Civility and Political Speech at Andrews

   Diversity: Blog | Posted on September 23, 2020


With just about five weeks left until the upcoming U.S. November 2020 elections, I thought it would be good to provide a specific framework of best practices, and some context for political activity and speech on our campus, for these final weeks before this nation’s elections.

As several of us have shared in recent campus messages, we want to encourage all members of our campus community to thoughtfully and prayerfully consider their own engagement in our national political process. In fact, we believe that being good citizens is a vital part of our witness as World Changers.

As we pursue meaningful engagement in our political processes in these complicated times, with no shortage of challenging issues for our country and community, here are some key concepts that should be helpful for each one of us in this Andrews University community:

  1. Civility: Civility is claiming and caring for one’s identity, needs and beliefs without degrading someone else’s character and expertise in the process. Political discussion, particularly where differences of opinion are being expressed, should always be done in a civil manner that does not devolve into ad hominem attacks (that is, attacking the person, rather than her or his position) or the degradation of each other’s character and reputation.
  2. Respect: Civil discourse is characterized by respect for all and seeks to avoid any intentional discomfort to others in our speech and expression. This does not mean that discourse will never be uncomfortable, but creating discomfort and dissension should not be anyone’s primary goal in political discussions on our campus. We should always have strong, well-informed opinions while also honoring the dignity of those who differ from us.
  3. Love: Our regard for the dignity of others should be expressed in the loving manner in which we both speak and listen to others. “Instead, we will speak the truth in love, growing in every way more and more like Christ, who is the head of His body, the church.” Ephesians 4:15 NLT

With these key concepts in mind, and after referencing this additional helpful resource on voting and political engagement that comes from the Ellen G. White Estate, I’d like to strongly urge that each member of our Andrews University community adhere to the following principles and practices:

  • No partisan campaign materials (signs, stickers, buttons, candidate campaign slogans, party platform documents, etc.) should be displayed on University bulletin boards, office doors, interior or exterior walls, etc. This guideline would not prevent someone from having such materials displayed on their private, personal property, such as a vehicle. However, individuals must carefully consider how their public partisanship on campus can impact their effectiveness within our University community.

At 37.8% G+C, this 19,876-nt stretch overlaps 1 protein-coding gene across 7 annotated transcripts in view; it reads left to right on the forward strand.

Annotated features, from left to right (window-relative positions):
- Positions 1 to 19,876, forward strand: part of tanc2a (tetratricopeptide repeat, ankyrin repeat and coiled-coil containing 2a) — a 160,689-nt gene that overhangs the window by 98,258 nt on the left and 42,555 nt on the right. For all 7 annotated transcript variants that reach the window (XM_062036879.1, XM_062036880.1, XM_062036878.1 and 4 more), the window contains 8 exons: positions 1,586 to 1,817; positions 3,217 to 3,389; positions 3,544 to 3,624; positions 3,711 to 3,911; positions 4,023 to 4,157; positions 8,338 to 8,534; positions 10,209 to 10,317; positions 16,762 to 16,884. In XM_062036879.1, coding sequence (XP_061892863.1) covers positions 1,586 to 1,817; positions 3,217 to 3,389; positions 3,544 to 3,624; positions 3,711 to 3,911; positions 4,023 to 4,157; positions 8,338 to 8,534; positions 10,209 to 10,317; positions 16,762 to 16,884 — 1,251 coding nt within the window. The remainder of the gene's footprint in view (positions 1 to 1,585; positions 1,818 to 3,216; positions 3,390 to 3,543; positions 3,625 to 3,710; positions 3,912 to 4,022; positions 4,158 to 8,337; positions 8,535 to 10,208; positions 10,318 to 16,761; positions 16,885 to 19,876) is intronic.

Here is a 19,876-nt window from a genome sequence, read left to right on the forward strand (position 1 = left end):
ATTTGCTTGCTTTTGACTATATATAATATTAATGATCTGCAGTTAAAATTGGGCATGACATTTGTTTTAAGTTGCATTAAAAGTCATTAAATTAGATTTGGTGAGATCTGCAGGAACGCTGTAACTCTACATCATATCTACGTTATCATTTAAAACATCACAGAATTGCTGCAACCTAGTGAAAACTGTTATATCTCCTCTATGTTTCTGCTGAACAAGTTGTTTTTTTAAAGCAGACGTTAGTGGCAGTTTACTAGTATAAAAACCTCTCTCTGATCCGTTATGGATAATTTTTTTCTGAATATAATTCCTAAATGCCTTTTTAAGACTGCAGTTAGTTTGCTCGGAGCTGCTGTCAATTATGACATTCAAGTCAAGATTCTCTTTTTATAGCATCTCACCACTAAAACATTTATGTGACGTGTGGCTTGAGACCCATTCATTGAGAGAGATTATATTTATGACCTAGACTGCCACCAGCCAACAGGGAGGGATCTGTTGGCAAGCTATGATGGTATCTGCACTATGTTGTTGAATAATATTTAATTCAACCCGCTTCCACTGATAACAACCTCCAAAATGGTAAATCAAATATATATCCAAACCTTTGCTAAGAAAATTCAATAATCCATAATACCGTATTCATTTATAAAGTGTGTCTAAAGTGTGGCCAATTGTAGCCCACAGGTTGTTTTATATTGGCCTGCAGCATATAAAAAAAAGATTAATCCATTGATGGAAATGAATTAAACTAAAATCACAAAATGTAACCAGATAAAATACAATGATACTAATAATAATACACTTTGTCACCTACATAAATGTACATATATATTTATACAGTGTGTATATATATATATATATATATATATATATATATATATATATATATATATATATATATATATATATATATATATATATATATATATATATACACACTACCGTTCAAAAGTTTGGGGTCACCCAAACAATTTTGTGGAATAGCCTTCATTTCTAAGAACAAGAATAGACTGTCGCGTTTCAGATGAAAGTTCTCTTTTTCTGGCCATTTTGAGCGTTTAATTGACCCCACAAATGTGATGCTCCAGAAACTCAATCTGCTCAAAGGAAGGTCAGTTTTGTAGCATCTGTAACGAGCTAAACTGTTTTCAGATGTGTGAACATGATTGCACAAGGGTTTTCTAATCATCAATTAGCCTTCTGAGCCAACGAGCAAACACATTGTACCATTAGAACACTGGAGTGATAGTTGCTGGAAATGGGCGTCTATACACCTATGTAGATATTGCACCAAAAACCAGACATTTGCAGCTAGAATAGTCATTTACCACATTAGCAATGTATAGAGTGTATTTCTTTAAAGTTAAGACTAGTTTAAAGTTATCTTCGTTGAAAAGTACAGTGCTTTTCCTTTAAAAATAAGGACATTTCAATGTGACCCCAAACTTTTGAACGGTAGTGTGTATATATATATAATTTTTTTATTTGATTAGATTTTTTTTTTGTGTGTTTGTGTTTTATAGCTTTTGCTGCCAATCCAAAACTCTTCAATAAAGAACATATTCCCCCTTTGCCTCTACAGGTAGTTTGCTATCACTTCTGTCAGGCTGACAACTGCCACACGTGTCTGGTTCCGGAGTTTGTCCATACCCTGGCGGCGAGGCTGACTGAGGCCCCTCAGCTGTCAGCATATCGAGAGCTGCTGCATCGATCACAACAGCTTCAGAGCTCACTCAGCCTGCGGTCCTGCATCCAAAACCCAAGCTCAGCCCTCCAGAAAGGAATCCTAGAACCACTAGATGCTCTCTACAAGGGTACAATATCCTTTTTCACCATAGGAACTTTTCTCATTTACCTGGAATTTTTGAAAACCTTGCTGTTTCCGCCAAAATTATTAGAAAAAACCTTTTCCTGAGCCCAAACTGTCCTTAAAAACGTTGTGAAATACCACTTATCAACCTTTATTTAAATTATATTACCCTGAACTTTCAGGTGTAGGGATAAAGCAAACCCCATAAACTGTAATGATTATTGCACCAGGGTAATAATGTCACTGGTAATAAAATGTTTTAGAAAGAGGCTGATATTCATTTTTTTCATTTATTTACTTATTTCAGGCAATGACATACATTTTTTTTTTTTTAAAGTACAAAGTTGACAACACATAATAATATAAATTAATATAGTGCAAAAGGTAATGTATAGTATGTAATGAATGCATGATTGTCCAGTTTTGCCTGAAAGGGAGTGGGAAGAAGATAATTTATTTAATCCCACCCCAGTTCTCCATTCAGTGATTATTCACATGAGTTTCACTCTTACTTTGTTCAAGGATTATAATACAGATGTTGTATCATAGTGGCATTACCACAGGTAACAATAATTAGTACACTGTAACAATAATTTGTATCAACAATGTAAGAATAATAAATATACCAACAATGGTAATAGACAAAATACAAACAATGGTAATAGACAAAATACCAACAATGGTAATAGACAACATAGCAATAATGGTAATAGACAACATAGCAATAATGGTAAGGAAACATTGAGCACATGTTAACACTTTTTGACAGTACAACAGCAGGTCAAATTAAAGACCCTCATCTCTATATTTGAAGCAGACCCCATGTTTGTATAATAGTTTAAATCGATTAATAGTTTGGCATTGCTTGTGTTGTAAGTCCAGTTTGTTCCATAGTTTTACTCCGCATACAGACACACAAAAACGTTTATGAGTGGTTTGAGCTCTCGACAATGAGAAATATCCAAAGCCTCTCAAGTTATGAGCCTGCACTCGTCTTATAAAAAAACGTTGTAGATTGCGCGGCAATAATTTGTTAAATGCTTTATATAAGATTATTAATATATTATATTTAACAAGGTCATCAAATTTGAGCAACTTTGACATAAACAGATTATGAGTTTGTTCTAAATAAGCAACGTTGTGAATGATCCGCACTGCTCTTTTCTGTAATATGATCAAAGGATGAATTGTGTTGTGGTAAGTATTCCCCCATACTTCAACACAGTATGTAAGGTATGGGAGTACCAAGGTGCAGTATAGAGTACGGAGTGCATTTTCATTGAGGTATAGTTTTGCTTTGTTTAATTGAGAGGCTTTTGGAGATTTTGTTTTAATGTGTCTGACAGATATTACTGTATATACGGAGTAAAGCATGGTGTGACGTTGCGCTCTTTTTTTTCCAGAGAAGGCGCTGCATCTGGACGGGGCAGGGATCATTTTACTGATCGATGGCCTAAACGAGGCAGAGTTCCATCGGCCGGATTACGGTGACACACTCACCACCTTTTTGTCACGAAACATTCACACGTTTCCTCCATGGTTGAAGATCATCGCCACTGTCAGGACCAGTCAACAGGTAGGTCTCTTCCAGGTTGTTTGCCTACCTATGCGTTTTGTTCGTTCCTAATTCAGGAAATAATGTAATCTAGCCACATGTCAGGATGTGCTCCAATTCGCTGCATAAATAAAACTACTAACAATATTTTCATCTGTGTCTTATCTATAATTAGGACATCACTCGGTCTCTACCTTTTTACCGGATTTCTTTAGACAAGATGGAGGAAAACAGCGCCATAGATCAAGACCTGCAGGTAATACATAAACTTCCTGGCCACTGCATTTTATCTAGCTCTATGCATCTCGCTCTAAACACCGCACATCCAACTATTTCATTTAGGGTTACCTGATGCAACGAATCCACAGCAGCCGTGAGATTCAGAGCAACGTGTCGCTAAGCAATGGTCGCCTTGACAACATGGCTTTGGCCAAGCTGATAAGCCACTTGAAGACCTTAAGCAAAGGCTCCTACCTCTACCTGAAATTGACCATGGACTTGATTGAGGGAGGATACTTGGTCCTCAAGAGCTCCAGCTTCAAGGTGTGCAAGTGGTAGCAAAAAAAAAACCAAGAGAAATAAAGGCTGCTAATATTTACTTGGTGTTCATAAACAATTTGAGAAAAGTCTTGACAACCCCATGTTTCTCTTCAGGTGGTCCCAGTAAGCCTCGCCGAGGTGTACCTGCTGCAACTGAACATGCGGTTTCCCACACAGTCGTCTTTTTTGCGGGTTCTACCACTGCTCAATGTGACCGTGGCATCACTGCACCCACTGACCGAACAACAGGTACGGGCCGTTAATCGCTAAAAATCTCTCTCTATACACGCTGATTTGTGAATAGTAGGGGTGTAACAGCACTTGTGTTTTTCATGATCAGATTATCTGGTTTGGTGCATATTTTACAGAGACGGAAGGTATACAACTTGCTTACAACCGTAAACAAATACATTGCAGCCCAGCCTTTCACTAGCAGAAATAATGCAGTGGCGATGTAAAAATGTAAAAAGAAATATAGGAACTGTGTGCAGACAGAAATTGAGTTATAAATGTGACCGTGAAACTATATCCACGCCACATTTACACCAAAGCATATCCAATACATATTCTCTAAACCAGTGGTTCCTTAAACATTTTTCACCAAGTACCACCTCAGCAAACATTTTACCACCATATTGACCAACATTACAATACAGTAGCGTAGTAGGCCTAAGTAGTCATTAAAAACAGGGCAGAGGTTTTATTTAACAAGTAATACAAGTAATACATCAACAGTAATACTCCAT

• No partisan political campaign events should be conducted on campus. This includes, but is not limited to, inviting political candidates or their surrogates to our campus for such a purpose.
  • Campus events discussing political activity and/or engagement (voting, political issues, ballot items) should be strictly non-partisan and should provide multiple viewpoints and perspectives and push no particular partisan agenda.
  • All voter registration initiatives should be strictly non-partisan. Any activity to the contrary should be reported to our Division of Campus & Student Life.

Once more, Andrews University would like to reiterate our desire that you thoughtfully and prayerfully consider engaging, or continuing to engage, in the national political process to the extent that you are convicted to do so.

This kind of engagement is an indelible part of our legacy as Adventists. At the historic May 1865 annual session of the General Conference (only the third GC session for the young Adventist Church), delegates such as J.N. Andrews, Uriah Smith, M.E. Cornell, J.N. Loughborough, J.H. Waggoner, Joseph Bates, I.D. Van Horn, James and E.G. White passed the following resolution on the topic of voting and political engagement:

"Resolved, That in our judgment, the act of voting when exercised in behalf of justice, humanity and right, is in itself blameless, and may be at some times highly proper; but that the casting of any vote that shall strengthen the cause of such crimes as intemperance, insurrection, and slavery, we regard as highly criminal in the sight of Heaven. But we would deprecate any participation in the spirit of party strife."

General Conference Session, May 23, 1865

I’d like to invite you to act in keeping with this powerful legacy of moral, ethical and civil engagement in our political process.

If you’d like to have more information on your eligibility to vote in the upcoming election, please see here.

I want to encourage and thank you again for your prayerful and thoughtful engagement in this year’s U.S. elections, along with the opportunities that these elections represent for our country and its citizens as it votes for its leaders.

Related Website(s):

   Michael Nixon